Meet the new Light Table committers
We have three new committers in addition to ourselves: Josh Cole, Gabriel Horner, and Mike Innes. Between the three of them, they represent some of Light Table’s biggest contributors and we’re incredibly fortunate that they’ve stepped up to help maintain everything moving forward. Since they’ve joined in, a ton has been happening with the project - everything from clearing out more than 300 issues on Github to working on a plan for the future. While Chris is still actively involved in both helping to figure out what to do and getting some of it done, these folks - and hopefully more as time goes on - represent the shift towards a community-owned Light Table.
More control for the community
To truly give the community control, we’ve put all the Light Table websites, docs, and plugin metadata onto Github and in doing so have removed the plugin servers and such that we managed. Everything is now hosted right off of Github so any changes the organization wants to make are live as soon as the pull request goes through. This means that Light Table’s progress is in no way hindered by us and it can move at whatever pace it needs to.
Light Table is now under the MIT license
In the interest of openness, we’ve also moved all the repos from the GPLv3 to the more permissive MIT license. This was driven by two things: the GPL was an impasse for a number of organizations who were interested in using Light Table as their canonical editor, so we’re pleased to be able to bring them into the fold; and we’ve found that the Contributor’s Agreement that the GPL necessitated was causing friction with our users. Contributing to Light Table should be as easy and open as is possible, so to remove all of the friction from the process, we’ve moved to a license that allows you to do pretty much anything and abolished the CA entirely. The only thing we’ve added is a small blurb into the CONTRIBUTING.md that says by contributing code to Light Table, you’re agreeing to release it under the MIT License as well. Our goal from the very beginning was to have Light Table and its direction in the hands of the those using it, and we think this is a great means to that end.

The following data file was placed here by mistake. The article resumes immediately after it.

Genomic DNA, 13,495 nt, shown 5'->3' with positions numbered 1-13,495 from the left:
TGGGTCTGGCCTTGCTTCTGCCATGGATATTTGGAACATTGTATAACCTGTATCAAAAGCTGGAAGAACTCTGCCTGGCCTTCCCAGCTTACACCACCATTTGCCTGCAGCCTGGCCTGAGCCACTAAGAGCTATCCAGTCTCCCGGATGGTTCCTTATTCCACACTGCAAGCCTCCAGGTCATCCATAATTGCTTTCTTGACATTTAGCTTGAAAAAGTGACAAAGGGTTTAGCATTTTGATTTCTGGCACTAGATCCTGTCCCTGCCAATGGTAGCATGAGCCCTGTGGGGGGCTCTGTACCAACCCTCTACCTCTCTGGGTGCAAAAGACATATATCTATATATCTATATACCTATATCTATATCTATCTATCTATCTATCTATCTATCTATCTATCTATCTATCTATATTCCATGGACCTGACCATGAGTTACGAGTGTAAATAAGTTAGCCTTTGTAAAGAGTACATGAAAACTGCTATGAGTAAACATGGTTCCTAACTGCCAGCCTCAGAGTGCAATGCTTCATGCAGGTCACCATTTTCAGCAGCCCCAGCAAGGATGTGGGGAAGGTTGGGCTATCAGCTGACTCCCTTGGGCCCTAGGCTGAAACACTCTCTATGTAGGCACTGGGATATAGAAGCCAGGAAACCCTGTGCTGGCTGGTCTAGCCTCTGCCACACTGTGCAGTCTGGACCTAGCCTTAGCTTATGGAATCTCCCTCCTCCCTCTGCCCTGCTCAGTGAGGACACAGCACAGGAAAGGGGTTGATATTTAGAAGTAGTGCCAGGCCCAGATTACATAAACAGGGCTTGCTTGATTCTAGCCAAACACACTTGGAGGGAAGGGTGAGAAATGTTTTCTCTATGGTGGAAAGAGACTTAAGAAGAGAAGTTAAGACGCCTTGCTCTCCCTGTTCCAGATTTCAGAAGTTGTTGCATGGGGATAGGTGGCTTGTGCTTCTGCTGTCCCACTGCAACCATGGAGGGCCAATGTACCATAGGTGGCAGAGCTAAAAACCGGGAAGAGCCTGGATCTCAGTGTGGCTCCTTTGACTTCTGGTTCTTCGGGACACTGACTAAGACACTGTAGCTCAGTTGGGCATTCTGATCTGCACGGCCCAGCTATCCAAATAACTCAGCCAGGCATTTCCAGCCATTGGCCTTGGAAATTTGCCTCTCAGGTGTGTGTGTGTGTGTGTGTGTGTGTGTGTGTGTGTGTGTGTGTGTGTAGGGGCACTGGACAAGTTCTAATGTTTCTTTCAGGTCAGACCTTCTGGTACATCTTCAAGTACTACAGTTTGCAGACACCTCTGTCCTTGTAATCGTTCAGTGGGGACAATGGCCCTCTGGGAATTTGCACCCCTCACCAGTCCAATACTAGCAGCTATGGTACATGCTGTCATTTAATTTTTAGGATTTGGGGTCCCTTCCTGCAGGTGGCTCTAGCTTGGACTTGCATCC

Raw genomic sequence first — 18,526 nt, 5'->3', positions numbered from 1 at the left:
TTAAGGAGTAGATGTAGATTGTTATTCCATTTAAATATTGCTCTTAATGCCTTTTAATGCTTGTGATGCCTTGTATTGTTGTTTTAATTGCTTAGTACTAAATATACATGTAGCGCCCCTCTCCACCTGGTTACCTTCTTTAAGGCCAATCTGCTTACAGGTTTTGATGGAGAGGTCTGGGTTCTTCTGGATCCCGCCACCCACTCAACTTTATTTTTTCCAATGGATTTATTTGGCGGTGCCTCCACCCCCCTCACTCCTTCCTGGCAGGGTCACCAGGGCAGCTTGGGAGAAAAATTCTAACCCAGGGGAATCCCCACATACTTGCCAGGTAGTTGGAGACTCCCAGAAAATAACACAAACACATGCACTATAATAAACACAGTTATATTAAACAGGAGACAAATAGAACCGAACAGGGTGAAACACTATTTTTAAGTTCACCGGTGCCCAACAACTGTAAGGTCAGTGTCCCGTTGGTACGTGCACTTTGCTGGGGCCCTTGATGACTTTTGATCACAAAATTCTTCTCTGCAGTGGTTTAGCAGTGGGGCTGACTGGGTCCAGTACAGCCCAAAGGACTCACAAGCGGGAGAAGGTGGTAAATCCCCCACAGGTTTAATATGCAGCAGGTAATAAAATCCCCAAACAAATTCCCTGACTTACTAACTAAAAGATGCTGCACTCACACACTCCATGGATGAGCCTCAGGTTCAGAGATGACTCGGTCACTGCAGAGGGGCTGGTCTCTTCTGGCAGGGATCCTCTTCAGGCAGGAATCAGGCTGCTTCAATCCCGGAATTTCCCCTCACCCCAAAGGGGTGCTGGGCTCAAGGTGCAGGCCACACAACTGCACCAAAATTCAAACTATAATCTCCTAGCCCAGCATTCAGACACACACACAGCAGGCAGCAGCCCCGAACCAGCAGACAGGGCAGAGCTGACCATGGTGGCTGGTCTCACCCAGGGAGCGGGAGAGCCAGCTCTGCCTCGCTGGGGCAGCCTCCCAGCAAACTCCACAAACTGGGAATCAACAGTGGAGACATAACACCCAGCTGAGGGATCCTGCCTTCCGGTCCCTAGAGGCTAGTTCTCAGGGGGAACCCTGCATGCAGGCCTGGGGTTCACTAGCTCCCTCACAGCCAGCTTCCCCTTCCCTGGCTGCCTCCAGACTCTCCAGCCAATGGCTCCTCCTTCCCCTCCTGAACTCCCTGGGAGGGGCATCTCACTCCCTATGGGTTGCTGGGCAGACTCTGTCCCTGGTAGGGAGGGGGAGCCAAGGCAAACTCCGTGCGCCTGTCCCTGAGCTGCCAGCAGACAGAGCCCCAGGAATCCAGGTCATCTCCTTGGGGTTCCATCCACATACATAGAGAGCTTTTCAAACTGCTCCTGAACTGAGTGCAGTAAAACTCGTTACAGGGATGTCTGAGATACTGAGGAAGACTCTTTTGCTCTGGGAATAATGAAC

We’re not only grateful but proud of all the work the community has done recently for Light Table, but we ourselves are staying involved. We recently moved into a new office to accommodate the new hires we want to make, and once the dust settles we’re going to start doing Light Table hack nights. We haven’t decided on the schedule, but we’ll have food, drink, and Light Table swag, so if you didn’t get that sweet t-shirt you wanted from our Kickstarter, you’ll be able to complete your wardrobe. It’ll be a good opportunity to keep our ears to the ground for what folks want, which features need attention, and for anybody who has questions for Chris and/or Jamie about the code to come pick their brains. We figure we’ll do several of these hack nights each month, so once we come up with a good schedule and actually purchase a table that can accommodate such an event, there will be a blog post and a thread on the discussion group to let you know the when and where.